If any of those thoughts came up for you, if there was a moment when you thought about not coming home, think about:
- what was driving that?
- what was it you wanted to avoid - work, relationships, your location?
- if you could have changed direction, where would you have gone and why?
If post holiday blues hit you, I'd invite you to keep these questions in mind:
- what is driving the desire to get away? - what is it you want to avoid?
- where would you go and why?
Think about what you would like your life to be like and create a vision for yourself. And then think what your next steps could be to getting away from a situation/job/life you might not be enjoying and to one that serves you better.
|Posted on 27 July, 2018 at 4:45||comments (0)|
“To die is nothing; but it is terrible not to live”
Victor Hugo, Les Miserables
A popular technique used by coaches, including me, when helping people to focus on their long term goal is to ask what they would like to have said in their eulogy.
It may sound a bit grim to ask people to think about their death, but it can be a powerful tool to help concentrate peoples’ minds on what they want their legacy to be and what they need to do in life in order for that legacy to happen. Sometimes, however, it is difficult to know what you might leave behind.
Some years ago, someone in my family was diagnosed with a terminal illness. When his illness was first diagnosed, in his mid-40s, I wondered how I would feel if I had received the same news, what would I think, what would I wish I had done? Out of this, I decided the two things I really wanted to do were to visit to Russia (which I did in April 2007) and to try the Argentine tango. Russia was amazing on so many levels and I loved discovering Russian art. Out of the tango, as well as the sheer enjoyment it has given me, I discovered new levels of creativity, improvision and communication, and developed a new outlook, including the confidence to take the plunge of starting up “Catching Fireworks”.
We all make ripples as we go through our lives and sometimes we have no idea of the effect that we have on other people. Therefore, even if you are given to introspection and wonder how you will be remembered, I suspect that you will never really know – you can only hope. All you can do is live as honestly as possible, being true to yourself, your vision and your values. Enjoy the moment and even if you feel you are working in isolation, somewhere, sometime, there is a good chance you will influence someone.
For the here and now, sorry to be the bearer of bad news, but we are all going to die and alas, it is not always going to be when we are old. If there is something you have always wanted to do, a burning desire or dream that you will get around to “one day”? Well, as long at it is not going to hurt someone else, may I suggest that you just do it?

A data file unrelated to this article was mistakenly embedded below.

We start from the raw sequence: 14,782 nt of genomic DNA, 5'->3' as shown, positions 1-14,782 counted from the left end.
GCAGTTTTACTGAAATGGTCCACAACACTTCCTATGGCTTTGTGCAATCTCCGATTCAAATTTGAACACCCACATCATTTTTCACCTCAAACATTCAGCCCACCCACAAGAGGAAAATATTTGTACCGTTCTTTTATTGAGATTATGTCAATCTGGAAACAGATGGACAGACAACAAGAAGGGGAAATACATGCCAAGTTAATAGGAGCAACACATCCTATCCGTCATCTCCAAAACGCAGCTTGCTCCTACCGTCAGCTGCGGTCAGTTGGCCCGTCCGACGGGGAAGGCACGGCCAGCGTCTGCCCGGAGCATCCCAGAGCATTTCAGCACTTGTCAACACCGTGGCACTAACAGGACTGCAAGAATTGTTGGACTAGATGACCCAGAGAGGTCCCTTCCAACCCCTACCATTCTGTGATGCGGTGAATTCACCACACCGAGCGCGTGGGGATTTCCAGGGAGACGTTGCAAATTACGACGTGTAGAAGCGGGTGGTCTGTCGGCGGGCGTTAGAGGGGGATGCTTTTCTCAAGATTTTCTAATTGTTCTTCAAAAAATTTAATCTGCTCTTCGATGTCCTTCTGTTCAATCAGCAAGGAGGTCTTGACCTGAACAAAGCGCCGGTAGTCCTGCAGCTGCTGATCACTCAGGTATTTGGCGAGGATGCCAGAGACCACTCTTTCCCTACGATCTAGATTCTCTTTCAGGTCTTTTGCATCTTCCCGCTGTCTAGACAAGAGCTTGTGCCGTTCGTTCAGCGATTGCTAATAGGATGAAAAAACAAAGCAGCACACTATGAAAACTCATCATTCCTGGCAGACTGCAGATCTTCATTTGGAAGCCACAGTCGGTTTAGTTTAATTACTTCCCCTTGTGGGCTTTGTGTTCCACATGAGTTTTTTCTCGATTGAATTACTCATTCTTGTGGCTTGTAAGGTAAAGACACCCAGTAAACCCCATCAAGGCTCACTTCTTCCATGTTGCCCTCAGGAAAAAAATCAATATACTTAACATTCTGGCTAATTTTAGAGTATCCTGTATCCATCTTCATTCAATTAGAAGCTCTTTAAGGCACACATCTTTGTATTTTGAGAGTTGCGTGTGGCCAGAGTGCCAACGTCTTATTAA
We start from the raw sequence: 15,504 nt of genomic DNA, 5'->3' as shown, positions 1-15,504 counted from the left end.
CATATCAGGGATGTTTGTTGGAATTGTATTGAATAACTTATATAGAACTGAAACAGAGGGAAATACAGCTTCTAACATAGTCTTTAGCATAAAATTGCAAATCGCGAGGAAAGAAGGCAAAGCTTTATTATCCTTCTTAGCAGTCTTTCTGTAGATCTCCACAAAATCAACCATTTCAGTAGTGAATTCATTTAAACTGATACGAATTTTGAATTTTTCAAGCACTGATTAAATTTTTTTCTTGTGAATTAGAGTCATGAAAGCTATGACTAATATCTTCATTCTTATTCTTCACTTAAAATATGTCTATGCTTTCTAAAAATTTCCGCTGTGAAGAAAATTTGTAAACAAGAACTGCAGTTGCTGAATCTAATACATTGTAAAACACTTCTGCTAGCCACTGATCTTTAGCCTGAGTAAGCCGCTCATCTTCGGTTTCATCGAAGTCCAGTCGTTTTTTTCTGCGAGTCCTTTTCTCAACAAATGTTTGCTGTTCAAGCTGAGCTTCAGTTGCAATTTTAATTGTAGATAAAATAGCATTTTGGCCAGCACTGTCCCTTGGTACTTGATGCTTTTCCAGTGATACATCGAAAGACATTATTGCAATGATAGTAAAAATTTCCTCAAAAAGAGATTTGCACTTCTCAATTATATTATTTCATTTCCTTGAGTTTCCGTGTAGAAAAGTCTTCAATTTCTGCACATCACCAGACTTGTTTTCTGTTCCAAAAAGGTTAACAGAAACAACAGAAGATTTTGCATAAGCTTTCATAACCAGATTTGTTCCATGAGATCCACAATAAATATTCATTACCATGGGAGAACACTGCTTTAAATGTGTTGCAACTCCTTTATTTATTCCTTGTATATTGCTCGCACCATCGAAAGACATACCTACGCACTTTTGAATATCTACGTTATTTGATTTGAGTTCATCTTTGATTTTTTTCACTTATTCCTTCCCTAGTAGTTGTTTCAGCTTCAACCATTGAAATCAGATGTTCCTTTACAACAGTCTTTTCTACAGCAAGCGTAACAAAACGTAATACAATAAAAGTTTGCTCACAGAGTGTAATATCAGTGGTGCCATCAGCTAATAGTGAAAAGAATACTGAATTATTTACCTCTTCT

You only have the one life; ensure that you make the most of it, both for yourself and for all those people you impact on positively, and possibly unknowingly, along the way.
|Posted on 5 July, 2018 at 4:10||comments (1)|
"I try to avoid looking forward or backward, and try to keep looking upward."
Many years ago, I worked on a theatre production which involved 1 blind woman and about 30 sighted people. At one point, the blind woman had to turn and run offstage, through the throng of people. It kept going horribly wrong and we couldn't work out why. Sure, the blind woman couldn't see where she were going, but why weren't the sighted people getting out of the way?
It was ages before we realised that usually, a sighted person will turn their head to look where they are going before stepping. Even if it is a small, quick movement, made a nano-second before turning the rest of the body, other people will unconsciously pick up this signal and if necessary, move out of the way.
So what can we take from this interesting piece of information? Whether we realise it or not, we go where our eyes take us. Left, right, behind, forward, we look, then we move. But how often do you see people walking along, looking at their feet? Or seeing no further than their phone screen? And as you are watching and picking up their subliminal messages, what does this tell you about that person? I see it in stations every day - people with eyes cast down looking tired, listless and lacking energy, putting long term strain on their necks and their attitudes, bumping into other people, missing what is happening around them.
Then you see someone who is looking upwards - I don't mean head right back and looking straight up, which would give a similar set of problems and would just be silly. No, people who are looking just above eye line, walking out with energy and brio, open to whatever is around them, with a spring in their step.
Looking upwards is like smiling - if you do it, it can immediately make you feel better and more positive. So if you are out walking today and feeling a bit bleurgh, change your attitude by changing your view. Take your eyes off the floor and look life in the face.